who's been following Nokia's descent knows, the Finnish mobile manufacturer is
in trouble. Finally, executives at Nokia are admitting it and are making
efforts -- a little late in the game, true -- to do something about it.
we reported Nokia CEO Stephen Elop's message to his employees in a memo: The
company is "standing on a burning platform" and must change course.
"Android came on the scene just over 2 years ago, and this week they took
our leadership position in smartphone volumes. Unbelievable." he wrote.
Nokia news suggests that the company might be acting on those strong statements.
According to a Bloomberg Businessnews report, Nokia
might be close to a software partnership with Microsoft. Elop, a former Microsoft executive himself, has met with
Microsoft CEO Steve Ballmer to discuss the possibility of powering Nokia
smartphones with Microsoft's Windows Phone 7 mobile software, an unidentified
source said. Elop has also held talks with Google CEO Eric Schmidt, but those
discussions are not likely to lead to a partnership with Android.
possible deal -- rumors of which we reported on all the way back in December
-- could be likened to a late-game Hail Mary pass, but it could benefit both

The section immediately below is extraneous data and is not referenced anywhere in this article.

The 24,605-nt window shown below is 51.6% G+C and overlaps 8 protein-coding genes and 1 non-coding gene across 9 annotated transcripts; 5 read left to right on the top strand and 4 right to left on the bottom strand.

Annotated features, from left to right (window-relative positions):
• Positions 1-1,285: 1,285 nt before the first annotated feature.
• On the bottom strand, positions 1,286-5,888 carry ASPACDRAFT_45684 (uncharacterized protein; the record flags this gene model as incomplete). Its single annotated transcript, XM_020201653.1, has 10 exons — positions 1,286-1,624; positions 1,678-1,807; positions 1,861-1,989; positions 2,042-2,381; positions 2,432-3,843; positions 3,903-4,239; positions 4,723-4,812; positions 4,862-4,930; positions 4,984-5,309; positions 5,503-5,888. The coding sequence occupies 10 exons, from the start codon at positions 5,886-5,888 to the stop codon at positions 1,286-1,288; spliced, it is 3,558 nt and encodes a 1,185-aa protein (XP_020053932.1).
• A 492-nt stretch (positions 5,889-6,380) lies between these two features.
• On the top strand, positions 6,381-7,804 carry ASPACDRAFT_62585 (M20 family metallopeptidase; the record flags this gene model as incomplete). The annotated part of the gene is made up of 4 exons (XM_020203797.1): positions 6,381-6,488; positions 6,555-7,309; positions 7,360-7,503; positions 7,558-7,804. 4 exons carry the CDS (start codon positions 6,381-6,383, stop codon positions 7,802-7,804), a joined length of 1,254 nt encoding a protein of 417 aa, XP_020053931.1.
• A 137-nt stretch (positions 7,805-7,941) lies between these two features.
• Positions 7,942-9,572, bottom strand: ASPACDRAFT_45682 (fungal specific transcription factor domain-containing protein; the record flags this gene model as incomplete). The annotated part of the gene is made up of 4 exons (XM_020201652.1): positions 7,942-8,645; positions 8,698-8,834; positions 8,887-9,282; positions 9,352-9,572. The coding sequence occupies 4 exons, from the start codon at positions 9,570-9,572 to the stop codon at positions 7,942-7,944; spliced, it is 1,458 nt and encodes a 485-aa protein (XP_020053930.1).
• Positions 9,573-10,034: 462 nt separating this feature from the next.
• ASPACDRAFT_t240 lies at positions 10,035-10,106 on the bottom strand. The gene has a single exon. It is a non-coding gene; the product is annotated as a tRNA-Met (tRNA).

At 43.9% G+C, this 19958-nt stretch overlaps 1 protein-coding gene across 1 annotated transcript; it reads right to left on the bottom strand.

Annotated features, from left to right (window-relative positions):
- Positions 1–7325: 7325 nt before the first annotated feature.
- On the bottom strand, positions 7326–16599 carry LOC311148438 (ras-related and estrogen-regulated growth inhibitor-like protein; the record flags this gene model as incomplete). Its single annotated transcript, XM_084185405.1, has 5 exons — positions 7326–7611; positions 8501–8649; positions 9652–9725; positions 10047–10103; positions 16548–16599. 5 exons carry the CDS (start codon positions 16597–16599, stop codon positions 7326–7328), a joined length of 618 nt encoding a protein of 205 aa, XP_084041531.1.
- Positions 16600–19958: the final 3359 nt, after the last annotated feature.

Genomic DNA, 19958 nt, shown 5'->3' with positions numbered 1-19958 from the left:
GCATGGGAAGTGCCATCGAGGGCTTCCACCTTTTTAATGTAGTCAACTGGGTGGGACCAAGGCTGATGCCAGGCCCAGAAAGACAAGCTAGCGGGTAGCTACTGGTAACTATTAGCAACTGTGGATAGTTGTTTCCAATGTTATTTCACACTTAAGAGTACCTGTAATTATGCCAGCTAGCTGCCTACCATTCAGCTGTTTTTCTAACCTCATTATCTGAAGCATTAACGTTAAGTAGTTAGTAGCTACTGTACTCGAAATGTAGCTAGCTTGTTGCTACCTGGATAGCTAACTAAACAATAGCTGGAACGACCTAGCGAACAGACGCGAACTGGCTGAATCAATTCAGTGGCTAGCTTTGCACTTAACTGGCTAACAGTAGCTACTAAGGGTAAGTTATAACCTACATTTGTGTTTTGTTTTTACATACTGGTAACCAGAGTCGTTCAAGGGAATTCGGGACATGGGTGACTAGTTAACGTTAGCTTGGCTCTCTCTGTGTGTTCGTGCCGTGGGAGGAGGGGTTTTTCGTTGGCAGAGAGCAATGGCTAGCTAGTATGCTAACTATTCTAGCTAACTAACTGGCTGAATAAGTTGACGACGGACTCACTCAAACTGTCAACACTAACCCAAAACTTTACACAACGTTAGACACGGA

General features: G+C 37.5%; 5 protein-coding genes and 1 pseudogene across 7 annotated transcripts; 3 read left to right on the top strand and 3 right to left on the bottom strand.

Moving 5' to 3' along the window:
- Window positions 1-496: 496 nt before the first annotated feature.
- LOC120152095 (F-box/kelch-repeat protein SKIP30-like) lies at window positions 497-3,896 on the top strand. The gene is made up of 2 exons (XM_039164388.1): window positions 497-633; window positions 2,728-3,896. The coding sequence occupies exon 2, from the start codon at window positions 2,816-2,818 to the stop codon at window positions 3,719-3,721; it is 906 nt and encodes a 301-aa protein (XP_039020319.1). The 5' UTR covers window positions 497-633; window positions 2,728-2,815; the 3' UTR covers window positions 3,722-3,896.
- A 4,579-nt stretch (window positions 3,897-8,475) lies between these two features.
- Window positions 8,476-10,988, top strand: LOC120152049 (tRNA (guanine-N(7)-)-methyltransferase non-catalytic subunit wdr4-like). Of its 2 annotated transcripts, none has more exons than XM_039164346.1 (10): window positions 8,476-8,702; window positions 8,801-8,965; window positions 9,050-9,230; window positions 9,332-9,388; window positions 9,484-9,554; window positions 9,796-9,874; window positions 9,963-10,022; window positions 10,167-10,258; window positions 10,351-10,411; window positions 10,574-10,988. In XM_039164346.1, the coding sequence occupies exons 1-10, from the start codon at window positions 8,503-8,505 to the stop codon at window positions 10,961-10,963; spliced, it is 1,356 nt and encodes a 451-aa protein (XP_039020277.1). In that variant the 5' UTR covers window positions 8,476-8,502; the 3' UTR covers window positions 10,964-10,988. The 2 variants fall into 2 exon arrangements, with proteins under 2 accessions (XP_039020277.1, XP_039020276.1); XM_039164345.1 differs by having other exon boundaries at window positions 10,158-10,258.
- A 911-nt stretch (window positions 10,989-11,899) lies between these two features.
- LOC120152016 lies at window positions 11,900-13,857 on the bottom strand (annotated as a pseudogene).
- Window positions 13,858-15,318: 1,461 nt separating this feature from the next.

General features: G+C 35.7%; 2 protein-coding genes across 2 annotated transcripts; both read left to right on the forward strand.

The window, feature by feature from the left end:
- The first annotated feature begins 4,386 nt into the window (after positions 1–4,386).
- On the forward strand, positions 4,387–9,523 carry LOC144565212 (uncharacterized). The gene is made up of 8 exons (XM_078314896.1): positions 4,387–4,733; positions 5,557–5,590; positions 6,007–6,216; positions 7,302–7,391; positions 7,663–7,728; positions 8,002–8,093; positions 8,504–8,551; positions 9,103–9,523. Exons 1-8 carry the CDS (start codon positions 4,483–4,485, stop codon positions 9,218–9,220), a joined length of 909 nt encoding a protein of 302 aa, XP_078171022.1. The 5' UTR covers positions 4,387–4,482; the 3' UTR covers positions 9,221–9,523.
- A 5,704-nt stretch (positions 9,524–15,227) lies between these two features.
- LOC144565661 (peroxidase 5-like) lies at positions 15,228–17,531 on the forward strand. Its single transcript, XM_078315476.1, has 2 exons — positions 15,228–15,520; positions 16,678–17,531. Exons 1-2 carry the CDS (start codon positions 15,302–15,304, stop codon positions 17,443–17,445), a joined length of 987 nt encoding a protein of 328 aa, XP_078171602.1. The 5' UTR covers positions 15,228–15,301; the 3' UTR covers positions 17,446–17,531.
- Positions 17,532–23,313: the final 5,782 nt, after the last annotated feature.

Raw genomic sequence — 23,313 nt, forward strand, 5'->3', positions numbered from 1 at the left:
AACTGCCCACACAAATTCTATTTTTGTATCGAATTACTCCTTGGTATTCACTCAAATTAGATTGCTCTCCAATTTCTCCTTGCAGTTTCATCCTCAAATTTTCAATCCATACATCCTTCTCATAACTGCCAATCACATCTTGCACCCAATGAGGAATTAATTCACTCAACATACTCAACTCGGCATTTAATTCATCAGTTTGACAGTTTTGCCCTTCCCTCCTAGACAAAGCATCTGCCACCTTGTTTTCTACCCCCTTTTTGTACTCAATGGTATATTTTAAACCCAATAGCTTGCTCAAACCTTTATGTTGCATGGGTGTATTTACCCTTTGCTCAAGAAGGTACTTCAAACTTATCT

companies. Nokia, the longtime leader in the worldwide mobile market, has been
back and forth with its plans to unleash its new mobile OS, MeeGo. The new OS
was supposed to replace Symbian -- until recently, the most widely used mobile OS in
the world -- on all of its smartphone devices. But Elop pushed its launch back
to 2011. And while Nokia is still the world's largest mobile phone vendor, it's market share dropped from 36.4 percent
in 2009 to 28.9 percent last year.
too, could benefit from a deal. Despite launching a revamped mobile OS with
WP7, its stock has remained relatively flat. It moved 2 million licenses for WP7 in the last
quarter of 2010 -- not enough to trigger a turnaround. But Nokia still claims
37.6 percent of smartphone sales, according to Gartner, potentially opening up
the playing field for Microsoft.
Nokia doesn't want to do is adopt the strategy of HTC, Samsung, and Motorola.
That is, Nokia refuses to simply license Android from Google for its own
devices -- a move a former Nokia exec once likened to "peeing your pants to stay warm". Rather,
Nokia is aiming to forge a "strategic alliance" with a software
need an attitudinal shift," Elop said last month, according to BusinessWeek.
"We must improve the quality of our execution, accelerate the speed at which
we execute, and enhance the effectiveness of our partnerships."
changes Elop wants to implement could also mean additional changes to its
executive leadership. The company's top executive losses have been well
documented here on DailyTech and elsewhere, but a necessary
"attitudinal shift" at Nokia may require additional shakeups.
Elop does realize what the problems are, but the question is whether there is a
credible strategy and whether they can execute it without compromising their
existing sales," Stuart O’Gorman, an investor at Henderson Global
Investing Ltd., told BusinessWeek. "They’ve done the easy
step that previous management didn’t take, which is realizing the problem. The
harder steps are still to come."